Milwaukee Journal Sentinel
October 6, 1997

Let Senate finally ratify Comprehensive Test Ban Treaty


It was just about a year ago that President Clinton signed a treaty that will help prevent other countries from devising the kind of nuclear weapons that could imperil the safety not only of the United States, but of the whole world. Now it's up to the Senate to do its part.

At issue is the Comprehensive Test Ban Treaty, a document that builds and improves on two major predecessor agreements: the 1963 Limited Test Ban Treaty that prohibits nuclear tests in the atmosphere, and the 1974 Threshold Test Ban Treaty, which outlaws large nuclear tests conducted underground.

The CTB bans all nuclear test explosions, no matter where or how small. Clinton signed the treaty Sept. 24, 1996. A few days ago, he urged the Senate to ratify the agreement. Congressional hearings are scheduled to begin in a few weeks.

To verify compliance with this ambitious treaty, an elaborate network of monitoring stations would be established, and inspections of suspected test sites would be authorized. Nations such as the U.S. would also be able to use their own technical means to detect cheating.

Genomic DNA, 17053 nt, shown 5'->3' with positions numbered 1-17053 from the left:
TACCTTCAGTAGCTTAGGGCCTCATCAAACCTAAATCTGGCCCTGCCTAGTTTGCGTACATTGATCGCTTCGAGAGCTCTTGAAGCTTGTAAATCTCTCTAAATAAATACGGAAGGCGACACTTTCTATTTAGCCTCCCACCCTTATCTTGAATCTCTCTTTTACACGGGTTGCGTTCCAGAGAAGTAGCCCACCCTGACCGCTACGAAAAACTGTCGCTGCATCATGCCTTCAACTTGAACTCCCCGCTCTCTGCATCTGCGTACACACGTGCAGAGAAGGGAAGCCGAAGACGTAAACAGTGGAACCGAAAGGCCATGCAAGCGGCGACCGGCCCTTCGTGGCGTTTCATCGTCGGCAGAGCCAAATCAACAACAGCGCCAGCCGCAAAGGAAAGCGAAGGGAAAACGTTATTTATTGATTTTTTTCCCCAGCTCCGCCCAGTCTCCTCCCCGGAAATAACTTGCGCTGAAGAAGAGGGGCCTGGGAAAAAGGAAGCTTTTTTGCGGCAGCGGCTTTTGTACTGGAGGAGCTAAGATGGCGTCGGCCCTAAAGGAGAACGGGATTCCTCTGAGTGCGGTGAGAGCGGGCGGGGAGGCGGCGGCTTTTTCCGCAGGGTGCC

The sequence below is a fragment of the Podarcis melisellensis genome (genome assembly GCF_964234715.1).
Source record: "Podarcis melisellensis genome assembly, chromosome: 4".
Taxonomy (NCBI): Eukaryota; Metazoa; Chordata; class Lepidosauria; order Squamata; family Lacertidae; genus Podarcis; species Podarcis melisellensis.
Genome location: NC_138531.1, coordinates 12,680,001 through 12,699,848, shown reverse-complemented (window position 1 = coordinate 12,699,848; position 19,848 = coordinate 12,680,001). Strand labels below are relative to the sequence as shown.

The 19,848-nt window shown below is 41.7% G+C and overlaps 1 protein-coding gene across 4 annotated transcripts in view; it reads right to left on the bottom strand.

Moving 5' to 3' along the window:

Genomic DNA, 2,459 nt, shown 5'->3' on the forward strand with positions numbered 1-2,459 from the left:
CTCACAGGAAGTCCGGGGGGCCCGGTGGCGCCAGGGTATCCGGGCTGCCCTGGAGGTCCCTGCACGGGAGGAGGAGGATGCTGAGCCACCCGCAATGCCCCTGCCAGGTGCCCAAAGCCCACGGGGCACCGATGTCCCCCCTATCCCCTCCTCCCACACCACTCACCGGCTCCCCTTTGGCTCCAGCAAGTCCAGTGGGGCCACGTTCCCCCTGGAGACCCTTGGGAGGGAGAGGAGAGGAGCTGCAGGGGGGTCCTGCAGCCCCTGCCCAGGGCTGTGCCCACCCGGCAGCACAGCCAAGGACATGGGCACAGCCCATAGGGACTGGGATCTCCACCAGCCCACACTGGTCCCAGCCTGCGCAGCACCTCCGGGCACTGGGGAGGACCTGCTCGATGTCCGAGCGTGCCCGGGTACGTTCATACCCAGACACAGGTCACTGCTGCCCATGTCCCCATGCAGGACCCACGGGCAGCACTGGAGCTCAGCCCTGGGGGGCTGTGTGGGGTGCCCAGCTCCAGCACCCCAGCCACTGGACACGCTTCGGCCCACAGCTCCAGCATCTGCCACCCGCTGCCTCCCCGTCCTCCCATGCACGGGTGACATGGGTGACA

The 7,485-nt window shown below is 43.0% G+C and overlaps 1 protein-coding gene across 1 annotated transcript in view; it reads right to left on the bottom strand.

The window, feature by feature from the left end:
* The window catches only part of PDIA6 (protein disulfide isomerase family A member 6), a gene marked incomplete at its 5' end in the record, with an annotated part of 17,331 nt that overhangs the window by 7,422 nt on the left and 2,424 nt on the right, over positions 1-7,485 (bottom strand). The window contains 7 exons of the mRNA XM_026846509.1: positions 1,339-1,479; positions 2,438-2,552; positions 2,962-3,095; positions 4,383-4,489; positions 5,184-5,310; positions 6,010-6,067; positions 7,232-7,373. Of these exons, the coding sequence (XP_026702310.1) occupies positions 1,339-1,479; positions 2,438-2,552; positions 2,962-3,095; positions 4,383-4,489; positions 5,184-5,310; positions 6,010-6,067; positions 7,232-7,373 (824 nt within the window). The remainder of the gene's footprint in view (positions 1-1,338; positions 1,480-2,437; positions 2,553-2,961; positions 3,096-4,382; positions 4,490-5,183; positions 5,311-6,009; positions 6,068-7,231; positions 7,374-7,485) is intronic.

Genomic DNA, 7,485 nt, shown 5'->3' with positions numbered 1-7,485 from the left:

In spite of this monitoring network, a rogue nation might be able to make a few small tests in secret. But such explosions would not be enough to permit a country to build a nuclear arsenal. For that, a series of experimental tests would almost certainly be necessary.

That's why a test ban would curb the proliferation of nuclear weapons to countries that do not possess them now, thus making the world, including the U.S., a little safer. Countries that cannot test weapons cannot develop them.

But our own country's existing weapons stockpiles would not be affected. The administration's support of the treaty reflects the Defense Department's confidence that the reliability of the U.S. nuclear deterrent can be assured by such things as computer modeling.

Every president since Dwight Eisenhower has tried to achieve a comprehensive ban on nuclear tests. Now, that goal is within our grasp. The Senate should move promptly to see that the job is finished.